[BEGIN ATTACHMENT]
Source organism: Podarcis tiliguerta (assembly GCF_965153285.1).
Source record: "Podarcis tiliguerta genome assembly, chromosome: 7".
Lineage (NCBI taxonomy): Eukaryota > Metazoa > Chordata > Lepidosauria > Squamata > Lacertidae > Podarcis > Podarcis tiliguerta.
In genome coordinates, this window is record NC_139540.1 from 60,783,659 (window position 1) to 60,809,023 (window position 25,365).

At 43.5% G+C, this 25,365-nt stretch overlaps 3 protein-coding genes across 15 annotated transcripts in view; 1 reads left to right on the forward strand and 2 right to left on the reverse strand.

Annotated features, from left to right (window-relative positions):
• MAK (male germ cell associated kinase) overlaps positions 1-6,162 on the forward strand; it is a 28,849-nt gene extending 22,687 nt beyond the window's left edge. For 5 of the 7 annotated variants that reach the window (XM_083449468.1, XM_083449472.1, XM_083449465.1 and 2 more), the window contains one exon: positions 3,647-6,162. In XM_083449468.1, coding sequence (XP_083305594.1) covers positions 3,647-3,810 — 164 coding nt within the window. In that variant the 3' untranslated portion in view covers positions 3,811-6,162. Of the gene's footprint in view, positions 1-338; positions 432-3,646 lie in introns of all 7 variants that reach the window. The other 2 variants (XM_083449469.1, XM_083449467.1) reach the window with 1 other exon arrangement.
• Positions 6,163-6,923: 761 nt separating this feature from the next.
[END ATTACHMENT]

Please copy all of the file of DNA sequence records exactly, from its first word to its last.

Source organism: Podarcis tiliguerta (assembly GCF_965153285.1).
Source record: "Podarcis tiliguerta genome assembly, chromosome: 7".
Lineage (NCBI taxonomy): Eukaryota > Metazoa > Chordata > Lepidosauria > Squamata > Lacertidae > Podarcis > Podarcis tiliguerta.
In genome coordinates, this window is record NC_139540.1 from 60,783,659 (window position 1) to 60,809,023 (window position 25,365).

At 43.5% G+C, this 25,365-nt stretch overlaps 3 protein-coding genes across 15 annotated transcripts in view; 1 reads left to right on the forward strand and 2 right to left on the reverse strand.

Annotated features, from left to right (window-relative positions):
• MAK (male germ cell associated kinase) overlaps positions 1-6,162 on the forward strand; it is a 28,849-nt gene extending 22,687 nt beyond the window's left edge. For 5 of the 7 annotated variants that reach the window (XM_083449468.1, XM_083449472.1, XM_083449465.1 and 2 more), the window contains one exon: positions 3,647-6,162. In XM_083449468.1, coding sequence (XP_083305594.1) covers positions 3,647-3,810 — 164 coding nt within the window. In that variant the 3' untranslated portion in view covers positions 3,811-6,162. Of the gene's footprint in view, positions 1-338; positions 432-3,646 lie in introns of all 7 variants that reach the window. The other 2 variants (XM_083449469.1, XM_083449467.1) reach the window with 1 other exon arrangement.
• Positions 6,163-6,923: 761 nt separating this feature from the next.